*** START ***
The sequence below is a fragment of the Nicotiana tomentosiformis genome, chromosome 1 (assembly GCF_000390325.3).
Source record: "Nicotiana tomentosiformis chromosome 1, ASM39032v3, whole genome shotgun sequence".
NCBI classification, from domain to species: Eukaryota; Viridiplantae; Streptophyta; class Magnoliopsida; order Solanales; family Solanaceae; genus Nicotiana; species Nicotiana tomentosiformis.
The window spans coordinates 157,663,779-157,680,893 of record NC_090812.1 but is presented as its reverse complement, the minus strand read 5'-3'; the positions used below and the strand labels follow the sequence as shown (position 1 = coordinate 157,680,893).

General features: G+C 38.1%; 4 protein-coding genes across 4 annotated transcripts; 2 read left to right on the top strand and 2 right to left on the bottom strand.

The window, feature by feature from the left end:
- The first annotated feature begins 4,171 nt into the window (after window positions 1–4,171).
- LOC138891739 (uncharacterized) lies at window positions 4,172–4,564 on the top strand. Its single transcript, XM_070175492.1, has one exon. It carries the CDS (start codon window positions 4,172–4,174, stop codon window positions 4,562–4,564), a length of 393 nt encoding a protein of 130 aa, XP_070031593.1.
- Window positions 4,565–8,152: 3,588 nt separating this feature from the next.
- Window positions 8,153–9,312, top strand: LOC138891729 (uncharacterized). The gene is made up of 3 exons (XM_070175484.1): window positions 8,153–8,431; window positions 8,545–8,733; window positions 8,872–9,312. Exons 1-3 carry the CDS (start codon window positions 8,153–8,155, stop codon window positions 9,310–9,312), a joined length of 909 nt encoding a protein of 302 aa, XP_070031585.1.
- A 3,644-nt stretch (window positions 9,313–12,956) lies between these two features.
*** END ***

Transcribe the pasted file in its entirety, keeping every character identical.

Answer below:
The sequence below is a fragment of the Nicotiana tomentosiformis genome, chromosome 1 (assembly GCF_000390325.3).
Source record: "Nicotiana tomentosiformis chromosome 1, ASM39032v3, whole genome shotgun sequence".
NCBI classification, from domain to species: Eukaryota; Viridiplantae; Streptophyta; class Magnoliopsida; order Solanales; family Solanaceae; genus Nicotiana; species Nicotiana tomentosiformis.
The window spans coordinates 157,663,779-157,680,893 of record NC_090812.1 but is presented as its reverse complement, the minus strand read 5'-3'; the positions used below and the strand labels follow the sequence as shown (position 1 = coordinate 157,680,893).

General features: G+C 38.1%; 4 protein-coding genes across 4 annotated transcripts; 2 read left to right on the top strand and 2 right to left on the bottom strand.

The window, feature by feature from the left end:
- The first annotated feature begins 4,171 nt into the window (after window positions 1–4,171).
- LOC138891739 (uncharacterized) lies at window positions 4,172–4,564 on the top strand. Its single transcript, XM_070175492.1, has one exon. It carries the CDS (start codon window positions 4,172–4,174, stop codon window positions 4,562–4,564), a length of 393 nt encoding a protein of 130 aa, XP_070031593.1.
- Window positions 4,565–8,152: 3,588 nt separating this feature from the next.
- Window positions 8,153–9,312, top strand: LOC138891729 (uncharacterized). The gene is made up of 3 exons (XM_070175484.1): window positions 8,153–8,431; window positions 8,545–8,733; window positions 8,872–9,312. Exons 1-3 carry the CDS (start codon window positions 8,153–8,155, stop codon window positions 9,310–9,312), a joined length of 909 nt encoding a protein of 302 aa, XP_070031585.1.
- A 3,644-nt stretch (window positions 9,313–12,956) lies between these two features.